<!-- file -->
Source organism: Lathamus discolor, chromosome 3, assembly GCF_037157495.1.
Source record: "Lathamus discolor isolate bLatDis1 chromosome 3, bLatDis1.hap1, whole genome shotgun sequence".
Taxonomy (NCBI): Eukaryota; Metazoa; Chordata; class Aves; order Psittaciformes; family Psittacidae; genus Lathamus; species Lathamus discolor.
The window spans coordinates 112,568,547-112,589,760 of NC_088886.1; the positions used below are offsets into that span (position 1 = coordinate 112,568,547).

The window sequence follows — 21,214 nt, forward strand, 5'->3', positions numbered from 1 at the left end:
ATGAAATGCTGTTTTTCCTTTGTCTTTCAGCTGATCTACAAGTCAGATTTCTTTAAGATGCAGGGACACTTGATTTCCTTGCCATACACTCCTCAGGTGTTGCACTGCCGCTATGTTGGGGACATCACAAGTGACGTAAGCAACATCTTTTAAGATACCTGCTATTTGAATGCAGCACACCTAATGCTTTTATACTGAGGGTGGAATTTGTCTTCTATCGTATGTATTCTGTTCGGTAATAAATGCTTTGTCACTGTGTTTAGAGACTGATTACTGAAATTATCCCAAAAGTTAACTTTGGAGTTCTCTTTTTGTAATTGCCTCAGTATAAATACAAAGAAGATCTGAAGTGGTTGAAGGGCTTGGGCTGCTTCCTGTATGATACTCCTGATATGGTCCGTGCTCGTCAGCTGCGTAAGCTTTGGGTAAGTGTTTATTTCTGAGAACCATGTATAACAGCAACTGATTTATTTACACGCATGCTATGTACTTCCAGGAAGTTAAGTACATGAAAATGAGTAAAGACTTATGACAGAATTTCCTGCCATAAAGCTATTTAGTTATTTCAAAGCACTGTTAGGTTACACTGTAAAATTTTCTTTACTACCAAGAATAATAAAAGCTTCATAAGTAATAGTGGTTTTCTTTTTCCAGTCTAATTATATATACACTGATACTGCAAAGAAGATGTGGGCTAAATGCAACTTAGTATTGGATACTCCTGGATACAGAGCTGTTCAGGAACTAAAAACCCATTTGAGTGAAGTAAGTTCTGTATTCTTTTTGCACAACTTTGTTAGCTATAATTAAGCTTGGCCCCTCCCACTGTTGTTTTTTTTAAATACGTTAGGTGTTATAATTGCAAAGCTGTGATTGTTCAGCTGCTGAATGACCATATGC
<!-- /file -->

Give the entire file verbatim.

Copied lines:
Source organism: Lathamus discolor, chromosome 3, assembly GCF_037157495.1.
Source record: "Lathamus discolor isolate bLatDis1 chromosome 3, bLatDis1.hap1, whole genome shotgun sequence".
Taxonomy (NCBI): Eukaryota; Metazoa; Chordata; class Aves; order Psittaciformes; family Psittacidae; genus Lathamus; species Lathamus discolor.
The window spans coordinates 112,568,547-112,589,760 of NC_088886.1; the positions used below are offsets into that span (position 1 = coordinate 112,568,547).

The window sequence follows — 21,214 nt, forward strand, 5'->3', positions numbered from 1 at the left end:
ATGAAATGCTGTTTTTCCTTTGTCTTTCAGCTGATCTACAAGTCAGATTTCTTTAAGATGCAGGGACACTTGATTTCCTTGCCATACACTCCTCAGGTGTTGCACTGCCGCTATGTTGGGGACATCACAAGTGACGTAAGCAACATCTTTTAAGATACCTGCTATTTGAATGCAGCACACCTAATGCTTTTATACTGAGGGTGGAATTTGTCTTCTATCGTATGTATTCTGTTCGGTAATAAATGCTTTGTCACTGTGTTTAGAGACTGATTACTGAAATTATCCCAAAAGTTAACTTTGGAGTTCTCTTTTTGTAATTGCCTCAGTATAAATACAAAGAAGATCTGAAGTGGTTGAAGGGCTTGGGCTGCTTCCTGTATGATACTCCTGATATGGTCCGTGCTCGTCAGCTGCGTAAGCTTTGGGTAAGTGTTTATTTCTGAGAACCATGTATAACAGCAACTGATTTATTTACACGCATGCTATGTACTTCCAGGAAGTTAAGTACATGAAAATGAGTAAAGACTTATGACAGAATTTCCTGCCATAAAGCTATTTAGTTATTTCAAAGCACTGTTAGGTTACACTGTAAAATTTTCTTTACTACCAAGAATAATAAAAGCTTCATAAGTAATAGTGGTTTTCTTTTTCCAGTCTAATTATATATACACTGATACTGCAAAGAAGATGTGGGCTAAATGCAACTTAGTATTGGATACTCCTGGATACAGAGCTGTTCAGGAACTAAAAACCCATTTGAGTGAAGTAAGTTCTGTATTCTTTTTGCACAACTTTGTTAGCTATAATTAAGCTTGGCCCCTCCCACTGTTGTTTTTTTTAAATACGTTAGGTGTTATAATTGCAAAGCTGTGATTGTTCAGCTGCTGAATGACCATATGC